Animal rights activists who gathered outside the Evansburg courthouse on Monday say they will continue to rally throughout the court’s processing of an Alberta woman charged in the deaths of three horses and abuse of dozens of other animals.

Patricia Lynn Moore, 48, and Ross Andrew Atkinson, 50, each face 63 charges of permitting and/or causing unnecessary pain, suffering or injury to animals.

Three charges were laid against each of the suspects after three horses were found dead on a property in Parkland County. An additional 60 charges were laid against each suspect after police seized 65 horses and six dogs from the ranch last week.

Neither the pair nor their lawyers were present at Monday’s preliminary court meeting.

However, a small rally was.

“We're here today because these animals don't have a voice, so we need to be their voice here today,” explained Alana Meropoulis, an animal rights activist.

Moore’s case was been put over to Feb. 11 so the defense can acquire and look over evidence. But it’s not the first time the animal owner has faced trouble.

In 2012, a Drayton Valley court found her guilty of allowing horses in her care to be in distress. At the time, Alberta SPCA removed 16 horses from her property, finding one dead pregnant mare and other horses in poor body condition. Moore was fined $1,500 and placed under a five-year prohibition from owning or caring for more than two horses.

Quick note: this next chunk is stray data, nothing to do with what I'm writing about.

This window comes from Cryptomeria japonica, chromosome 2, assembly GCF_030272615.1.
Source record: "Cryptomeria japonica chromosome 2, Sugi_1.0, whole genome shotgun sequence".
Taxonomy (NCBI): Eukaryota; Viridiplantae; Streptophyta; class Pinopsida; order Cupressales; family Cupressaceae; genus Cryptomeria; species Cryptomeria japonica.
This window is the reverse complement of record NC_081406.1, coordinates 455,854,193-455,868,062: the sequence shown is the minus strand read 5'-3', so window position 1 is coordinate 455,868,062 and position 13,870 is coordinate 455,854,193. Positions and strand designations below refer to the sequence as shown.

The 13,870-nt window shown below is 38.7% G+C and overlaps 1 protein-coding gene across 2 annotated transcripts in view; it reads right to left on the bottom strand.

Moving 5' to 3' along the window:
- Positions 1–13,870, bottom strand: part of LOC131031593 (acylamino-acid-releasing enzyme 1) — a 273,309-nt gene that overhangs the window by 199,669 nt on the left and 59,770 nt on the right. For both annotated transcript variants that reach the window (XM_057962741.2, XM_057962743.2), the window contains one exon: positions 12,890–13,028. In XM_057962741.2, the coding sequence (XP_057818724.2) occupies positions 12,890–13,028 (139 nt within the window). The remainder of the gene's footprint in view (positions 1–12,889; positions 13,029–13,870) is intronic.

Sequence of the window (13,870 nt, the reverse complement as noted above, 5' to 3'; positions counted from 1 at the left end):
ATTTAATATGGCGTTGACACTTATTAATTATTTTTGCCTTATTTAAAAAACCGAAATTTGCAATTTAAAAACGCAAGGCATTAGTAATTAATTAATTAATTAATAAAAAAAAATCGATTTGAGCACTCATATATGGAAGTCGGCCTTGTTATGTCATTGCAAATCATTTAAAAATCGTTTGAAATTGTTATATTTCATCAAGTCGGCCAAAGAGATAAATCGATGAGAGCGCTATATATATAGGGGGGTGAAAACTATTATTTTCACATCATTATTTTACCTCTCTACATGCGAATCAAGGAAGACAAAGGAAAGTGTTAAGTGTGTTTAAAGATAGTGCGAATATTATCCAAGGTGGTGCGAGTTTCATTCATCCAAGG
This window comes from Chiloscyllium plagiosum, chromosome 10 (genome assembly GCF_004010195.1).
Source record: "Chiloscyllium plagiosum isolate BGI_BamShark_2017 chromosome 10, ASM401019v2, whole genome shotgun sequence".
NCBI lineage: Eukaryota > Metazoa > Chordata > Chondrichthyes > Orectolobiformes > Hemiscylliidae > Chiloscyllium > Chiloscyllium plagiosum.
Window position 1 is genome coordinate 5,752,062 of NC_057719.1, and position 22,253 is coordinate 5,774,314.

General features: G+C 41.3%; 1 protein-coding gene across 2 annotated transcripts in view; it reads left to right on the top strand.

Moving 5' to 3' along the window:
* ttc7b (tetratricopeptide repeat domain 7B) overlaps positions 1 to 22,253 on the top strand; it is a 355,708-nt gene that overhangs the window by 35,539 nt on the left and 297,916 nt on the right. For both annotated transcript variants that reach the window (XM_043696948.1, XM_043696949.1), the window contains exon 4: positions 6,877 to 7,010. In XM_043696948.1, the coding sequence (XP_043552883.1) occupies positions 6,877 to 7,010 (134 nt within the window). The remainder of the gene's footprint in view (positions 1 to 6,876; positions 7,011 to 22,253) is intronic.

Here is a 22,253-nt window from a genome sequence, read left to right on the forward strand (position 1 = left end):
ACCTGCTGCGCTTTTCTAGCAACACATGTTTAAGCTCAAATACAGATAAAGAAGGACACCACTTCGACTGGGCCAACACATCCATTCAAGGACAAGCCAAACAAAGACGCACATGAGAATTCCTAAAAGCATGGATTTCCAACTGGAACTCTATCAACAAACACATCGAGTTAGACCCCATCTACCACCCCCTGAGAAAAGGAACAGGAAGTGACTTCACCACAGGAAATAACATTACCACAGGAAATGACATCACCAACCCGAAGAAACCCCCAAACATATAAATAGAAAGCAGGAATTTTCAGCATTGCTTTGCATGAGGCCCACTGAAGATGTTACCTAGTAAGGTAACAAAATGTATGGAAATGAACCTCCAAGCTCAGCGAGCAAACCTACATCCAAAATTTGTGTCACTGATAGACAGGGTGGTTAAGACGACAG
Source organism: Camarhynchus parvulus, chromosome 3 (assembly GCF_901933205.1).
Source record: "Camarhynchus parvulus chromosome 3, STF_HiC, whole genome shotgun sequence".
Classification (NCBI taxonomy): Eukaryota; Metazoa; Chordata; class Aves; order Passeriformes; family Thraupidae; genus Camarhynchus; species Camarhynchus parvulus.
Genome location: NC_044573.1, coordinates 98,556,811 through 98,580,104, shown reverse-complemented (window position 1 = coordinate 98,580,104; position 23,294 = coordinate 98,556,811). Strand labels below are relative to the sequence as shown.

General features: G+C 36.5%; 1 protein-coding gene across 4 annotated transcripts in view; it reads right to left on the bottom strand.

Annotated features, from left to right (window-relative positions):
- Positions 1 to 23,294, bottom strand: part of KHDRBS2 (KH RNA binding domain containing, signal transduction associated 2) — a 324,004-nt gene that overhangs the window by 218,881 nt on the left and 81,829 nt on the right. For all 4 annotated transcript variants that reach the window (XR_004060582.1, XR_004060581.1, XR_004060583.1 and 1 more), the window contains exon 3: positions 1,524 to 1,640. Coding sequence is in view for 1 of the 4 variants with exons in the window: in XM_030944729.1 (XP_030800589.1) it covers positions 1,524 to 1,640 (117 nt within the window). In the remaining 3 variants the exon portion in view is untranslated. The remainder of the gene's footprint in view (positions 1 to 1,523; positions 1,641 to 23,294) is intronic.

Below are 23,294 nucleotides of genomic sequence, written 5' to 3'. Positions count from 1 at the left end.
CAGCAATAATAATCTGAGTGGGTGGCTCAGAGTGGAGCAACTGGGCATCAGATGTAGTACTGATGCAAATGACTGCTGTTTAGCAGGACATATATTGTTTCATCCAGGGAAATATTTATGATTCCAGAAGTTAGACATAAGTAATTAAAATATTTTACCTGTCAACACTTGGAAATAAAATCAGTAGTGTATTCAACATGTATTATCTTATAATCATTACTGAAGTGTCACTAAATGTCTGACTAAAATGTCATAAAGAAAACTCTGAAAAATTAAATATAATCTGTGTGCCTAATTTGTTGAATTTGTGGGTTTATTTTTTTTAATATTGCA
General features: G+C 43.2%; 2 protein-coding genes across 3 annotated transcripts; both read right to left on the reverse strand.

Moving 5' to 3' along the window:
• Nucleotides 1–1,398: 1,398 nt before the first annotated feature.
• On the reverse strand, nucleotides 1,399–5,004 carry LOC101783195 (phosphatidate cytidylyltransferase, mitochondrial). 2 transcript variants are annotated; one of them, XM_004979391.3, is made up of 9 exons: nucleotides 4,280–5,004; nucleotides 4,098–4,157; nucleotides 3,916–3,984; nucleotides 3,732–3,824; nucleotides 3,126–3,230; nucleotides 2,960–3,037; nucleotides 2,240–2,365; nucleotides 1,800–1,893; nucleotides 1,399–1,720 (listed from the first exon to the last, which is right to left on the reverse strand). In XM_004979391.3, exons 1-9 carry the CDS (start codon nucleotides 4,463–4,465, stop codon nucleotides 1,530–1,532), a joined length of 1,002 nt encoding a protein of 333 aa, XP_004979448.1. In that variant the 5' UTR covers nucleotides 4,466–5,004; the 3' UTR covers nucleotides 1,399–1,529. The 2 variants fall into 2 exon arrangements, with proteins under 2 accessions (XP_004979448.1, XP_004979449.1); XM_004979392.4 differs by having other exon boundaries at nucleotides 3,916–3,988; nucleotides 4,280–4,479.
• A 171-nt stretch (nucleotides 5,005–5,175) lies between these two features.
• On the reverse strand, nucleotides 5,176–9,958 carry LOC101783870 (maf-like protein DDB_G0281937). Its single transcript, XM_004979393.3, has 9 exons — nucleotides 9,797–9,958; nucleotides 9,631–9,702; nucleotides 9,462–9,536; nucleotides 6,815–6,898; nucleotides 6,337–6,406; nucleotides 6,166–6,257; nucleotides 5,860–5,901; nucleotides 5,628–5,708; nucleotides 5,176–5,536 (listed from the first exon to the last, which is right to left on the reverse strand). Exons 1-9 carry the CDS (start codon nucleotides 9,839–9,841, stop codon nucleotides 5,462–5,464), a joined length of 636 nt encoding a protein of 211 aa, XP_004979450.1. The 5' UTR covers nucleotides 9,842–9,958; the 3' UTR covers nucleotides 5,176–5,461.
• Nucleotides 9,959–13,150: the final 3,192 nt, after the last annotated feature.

“Why is it taking so long? Why do animals have to die prior to seizing them?” Meropoulis asked.

She, among others at the courthouse Monday, believe the 2012 punishments were inadequate and hope the current case will set a precedent of harsher penalties for repeat offenders.

“This is a greater, greater cause,” said rally organizer Brenda Belanger. “I'd like to see this as a standpoint to move forward from here and make changes.”

Moore and Atkinson’s representation asked for more time to collect evidence.

Although some at the courthouse were disappointed by the delay, they said they would be present throughout the court process.

With files from Jeremy Thompson